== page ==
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The Saratoga policy of the New York State Racing and Wagering Board (NYSRWB) fits N.Y. A.P.A. Law § 102(2)(a)(i) of the State Administrative Procedure Act's definition of a rule. As such, a rule is an agency's stated policy of general applicability which prescribes a procedure or practice requirement of the agency.
The policy of respondent New York State Racing and Wagering Board (NYSRWB) required that, following an administrative appeal, a suspension imposed for an infraction committed at the racetrack was to have been served at the meet the following year. The NYSRWB suspended the petitioner jockey’s license for 10 days and directed the suspension to be served at the racetrack meet the following year, and dismissed the proceeding. The suspension was affirmed by the Appellate Division of the Supreme Court in the First Judicial Department (New York). Petitioner jockey appealed, arguing that the policy had the attributes of a "rule" as that term was defined by N.Y. A.P.A. Law § 102(2)(a)(i). Thus, the policy could not have been applied in his case because it was not formally promulgated by the NYSRWB pursuant to the rule-making procedures set forth in N.Y. A.P.A. Law § 202. The NYSRWB argued that the policy did not fit the definition of a rule because it only affected the implementation of a penalty, not the jockey's conduct.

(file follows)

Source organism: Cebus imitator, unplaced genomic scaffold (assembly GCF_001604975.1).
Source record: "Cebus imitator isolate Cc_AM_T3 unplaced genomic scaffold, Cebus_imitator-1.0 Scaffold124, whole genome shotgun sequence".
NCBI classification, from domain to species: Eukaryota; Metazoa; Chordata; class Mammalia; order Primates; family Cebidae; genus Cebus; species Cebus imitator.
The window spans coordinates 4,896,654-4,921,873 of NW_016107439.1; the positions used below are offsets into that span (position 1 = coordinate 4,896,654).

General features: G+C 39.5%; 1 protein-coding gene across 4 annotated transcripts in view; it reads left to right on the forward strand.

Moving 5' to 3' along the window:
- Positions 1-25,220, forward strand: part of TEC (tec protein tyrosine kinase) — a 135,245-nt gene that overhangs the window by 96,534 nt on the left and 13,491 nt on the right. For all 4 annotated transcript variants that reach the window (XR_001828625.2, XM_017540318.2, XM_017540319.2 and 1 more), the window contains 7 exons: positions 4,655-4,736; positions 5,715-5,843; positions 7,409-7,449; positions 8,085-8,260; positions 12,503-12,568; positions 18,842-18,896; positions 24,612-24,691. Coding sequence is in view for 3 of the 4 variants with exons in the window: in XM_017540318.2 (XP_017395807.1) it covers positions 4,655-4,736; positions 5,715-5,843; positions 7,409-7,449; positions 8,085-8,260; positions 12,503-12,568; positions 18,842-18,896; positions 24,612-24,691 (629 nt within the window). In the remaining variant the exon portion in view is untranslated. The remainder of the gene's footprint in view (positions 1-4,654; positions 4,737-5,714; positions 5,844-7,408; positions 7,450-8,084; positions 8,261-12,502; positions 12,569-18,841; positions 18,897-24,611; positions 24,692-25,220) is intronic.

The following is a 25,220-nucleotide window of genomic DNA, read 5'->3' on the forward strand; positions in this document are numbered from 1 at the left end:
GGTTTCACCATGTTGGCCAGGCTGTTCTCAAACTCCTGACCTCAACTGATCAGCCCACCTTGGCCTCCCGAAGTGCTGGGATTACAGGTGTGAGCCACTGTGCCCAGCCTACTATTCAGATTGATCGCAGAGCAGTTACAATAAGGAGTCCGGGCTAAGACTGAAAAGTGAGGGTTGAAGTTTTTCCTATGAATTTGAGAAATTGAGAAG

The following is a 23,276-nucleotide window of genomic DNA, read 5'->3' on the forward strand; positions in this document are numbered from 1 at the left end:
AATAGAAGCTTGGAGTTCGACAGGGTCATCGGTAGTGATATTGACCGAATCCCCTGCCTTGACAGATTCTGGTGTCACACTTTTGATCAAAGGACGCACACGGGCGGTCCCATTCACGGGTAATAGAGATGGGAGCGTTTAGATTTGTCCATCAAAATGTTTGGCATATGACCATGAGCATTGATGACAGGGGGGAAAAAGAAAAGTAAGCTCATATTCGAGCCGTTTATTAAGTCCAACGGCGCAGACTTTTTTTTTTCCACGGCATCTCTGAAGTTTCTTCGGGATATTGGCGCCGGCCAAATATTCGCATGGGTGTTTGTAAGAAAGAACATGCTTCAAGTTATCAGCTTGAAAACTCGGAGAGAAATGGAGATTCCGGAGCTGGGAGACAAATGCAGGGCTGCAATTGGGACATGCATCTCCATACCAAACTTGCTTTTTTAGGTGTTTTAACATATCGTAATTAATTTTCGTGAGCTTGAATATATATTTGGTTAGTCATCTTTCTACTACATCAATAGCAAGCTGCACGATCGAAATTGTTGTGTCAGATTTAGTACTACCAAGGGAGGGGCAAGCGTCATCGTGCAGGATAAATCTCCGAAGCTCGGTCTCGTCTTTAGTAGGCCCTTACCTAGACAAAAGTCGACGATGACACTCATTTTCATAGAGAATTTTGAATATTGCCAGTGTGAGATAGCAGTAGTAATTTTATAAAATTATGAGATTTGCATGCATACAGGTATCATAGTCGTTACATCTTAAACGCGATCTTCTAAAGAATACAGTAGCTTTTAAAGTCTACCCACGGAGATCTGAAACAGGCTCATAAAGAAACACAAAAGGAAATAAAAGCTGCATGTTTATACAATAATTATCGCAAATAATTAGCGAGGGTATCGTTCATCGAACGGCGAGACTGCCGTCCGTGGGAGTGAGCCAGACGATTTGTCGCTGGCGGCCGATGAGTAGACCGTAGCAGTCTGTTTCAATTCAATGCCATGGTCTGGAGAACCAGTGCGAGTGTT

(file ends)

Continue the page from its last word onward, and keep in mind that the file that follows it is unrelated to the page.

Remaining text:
Did the respondent’s policy fit the definition of a rule under N.Y. A.P.A. Law § 102(2)(a)(i)?
The Court concluded that the policy fit the definition of a rule under N.Y. A.P.A. Law § 102(2)(a)(i). It was an agency's stated policy of general applicability that prescribed a procedure or practice requirement of the agency. It established a mandatory procedure that pertained only to when and where a suspension must have been served in the event of an appeal. Thus, the decision was modified by annulling so much of the NYSRWB's determination as directed that the penalty be served during the meet's racing days, and the matter was remitted to the NYSRWB for further proceedings.